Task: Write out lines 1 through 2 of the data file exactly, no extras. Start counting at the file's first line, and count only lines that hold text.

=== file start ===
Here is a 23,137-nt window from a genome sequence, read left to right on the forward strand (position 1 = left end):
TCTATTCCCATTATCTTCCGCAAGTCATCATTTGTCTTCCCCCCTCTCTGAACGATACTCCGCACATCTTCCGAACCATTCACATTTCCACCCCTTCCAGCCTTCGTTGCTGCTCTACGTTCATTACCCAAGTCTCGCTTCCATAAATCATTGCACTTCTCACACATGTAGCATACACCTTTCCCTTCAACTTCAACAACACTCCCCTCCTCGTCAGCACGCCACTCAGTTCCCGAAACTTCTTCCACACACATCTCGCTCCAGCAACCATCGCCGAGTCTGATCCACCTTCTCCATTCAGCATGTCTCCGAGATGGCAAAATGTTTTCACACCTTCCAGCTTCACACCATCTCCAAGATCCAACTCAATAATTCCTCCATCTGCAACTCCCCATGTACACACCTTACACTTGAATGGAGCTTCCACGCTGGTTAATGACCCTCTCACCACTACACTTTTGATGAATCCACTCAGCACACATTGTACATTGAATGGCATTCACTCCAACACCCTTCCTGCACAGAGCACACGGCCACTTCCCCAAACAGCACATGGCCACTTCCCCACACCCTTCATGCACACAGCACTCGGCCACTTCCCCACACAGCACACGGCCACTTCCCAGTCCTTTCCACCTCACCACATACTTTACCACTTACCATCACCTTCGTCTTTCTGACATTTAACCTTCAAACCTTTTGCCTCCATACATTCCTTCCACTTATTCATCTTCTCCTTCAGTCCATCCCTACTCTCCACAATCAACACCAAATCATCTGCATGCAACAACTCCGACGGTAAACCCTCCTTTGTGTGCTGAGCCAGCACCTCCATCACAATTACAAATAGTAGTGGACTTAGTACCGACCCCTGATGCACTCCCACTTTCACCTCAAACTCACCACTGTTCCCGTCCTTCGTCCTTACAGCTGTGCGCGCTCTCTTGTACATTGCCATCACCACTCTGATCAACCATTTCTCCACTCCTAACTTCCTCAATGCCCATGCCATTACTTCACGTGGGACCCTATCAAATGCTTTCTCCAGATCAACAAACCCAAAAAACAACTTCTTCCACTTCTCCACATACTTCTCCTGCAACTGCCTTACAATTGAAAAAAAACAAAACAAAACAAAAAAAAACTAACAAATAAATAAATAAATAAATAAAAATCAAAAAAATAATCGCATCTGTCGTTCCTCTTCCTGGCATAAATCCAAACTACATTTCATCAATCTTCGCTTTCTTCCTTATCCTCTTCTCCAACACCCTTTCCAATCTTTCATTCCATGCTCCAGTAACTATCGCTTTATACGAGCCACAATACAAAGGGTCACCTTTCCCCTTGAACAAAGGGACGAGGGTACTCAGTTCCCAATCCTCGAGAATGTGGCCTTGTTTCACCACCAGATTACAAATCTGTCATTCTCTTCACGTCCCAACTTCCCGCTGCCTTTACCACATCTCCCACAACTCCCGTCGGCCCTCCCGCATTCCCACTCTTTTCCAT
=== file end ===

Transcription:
Here is a 23,137-nt window from a genome sequence, read left to right on the forward strand (position 1 = left end):
TCTATTCCCATTATCTTCCGCAAGTCATCATTTGTCTTCCCCCCTCTCTGAACGATACTCCGCACATCTTCCGAACCATTCACATTTCCACCCCTTCCAGCCTTCGTTGCTGCTCTACGTTCATTACCCAAGTCTCGCTTCCATAAATCATTGCACTTCTCACACATGTAGCATACACCTTTCCCTTCAACTTCAACAACACTCCCCTCCTCGTCAGCACGCCACTCAGTTCCCGAAACTTCTTCCACACACATCTCGCTCCAGCAACCATCGCCGAGTCTGATCCACCTTCTCCATTCAGCATGTCTCCGAGATGGCAAAATGTTTTCACACCTTCCAGCTTCACACCATCTCCAAGATCCAACTCAATAATTCCTCCATCTGCAACTCCCCATGTACACACCTTACACTTGAATGGAGCTTCCACGCTGGTTAATGACCCTCTCACCACTACACTTTTGATGAATCCACTCAGCACACATTGTACATTGAATGGCATTCACTCCAACACCCTTCCTGCACAGAGCACACGGCCACTTCCCCAAACAGCACATGGCCACTTCCCCACACCCTTCATGCACACAGCACTCGGCCACTTCCCCACACAGCACACGGCCACTTCCCAGTCCTTTCCACCTCACCACATACTTTACCACTTACCATCACCTTCGTCTTTCTGACATTTAACCTTCAAACCTTTTGCCTCCATACATTCCTTCCACTTATTCATCTTCTCCTTCAGTCCATCCCTACTCTCCACAATCAACACCAAATCATCTGCATGCAACAACTCCGACGGTAAACCCTCCTTTGTGTGCTGAGCCAGCACCTCCATCACAATTACAAATAGTAGTGGACTTAGTACCGACCCCTGATGCACTCCCACTTTCACCTCAAACTCACCACTGTTCCCGTCCTTCGTCCTTACAGCTGTGCGCGCTCTCTTGTACATTGCCATCACCACTCTGATCAACCATTTCTCCACTCCTAACTTCCTCAATGCCCATGCCATTACTTCACGTGGGACCCTATCAAATGCTTTCTCCAGATCAACAAACCCAAAAAACAACTTCTTCCACTTCTCCACATACTTCTCCTGCAACTGCCTTACAATTGAAAAAAAACAAAACAAAACAAAAAAAAACTAACAAATAAATAAATAAATAAATAAAAATCAAAAAAATAATCGCATCTGTCGTTCCTCTTCCTGGCATAAATCCAAACTACATTTCATCAATCTTCGCTTTCTTCCTTATCCTCTTCTCCAACACCCTTTCCAATCTTTCATTCCATGCTCCAGTAACTATCGCTTTATACGAGCCACAATACAAAGGGTCACCTTTCCCCTTGAACAAAGGGACGAGGGTACTCAGTTCCCAATCCTCGAGAATGTGGCCTTGTTTCACCACCAGATTACAAATCTGTCATTCTCTTCACGTCCCAACTTCCCGCTGCCTTTACCACATCTCCCACAACTCCCGTCGGCCCTCCCGCATTCCCACTCTTTTCCAT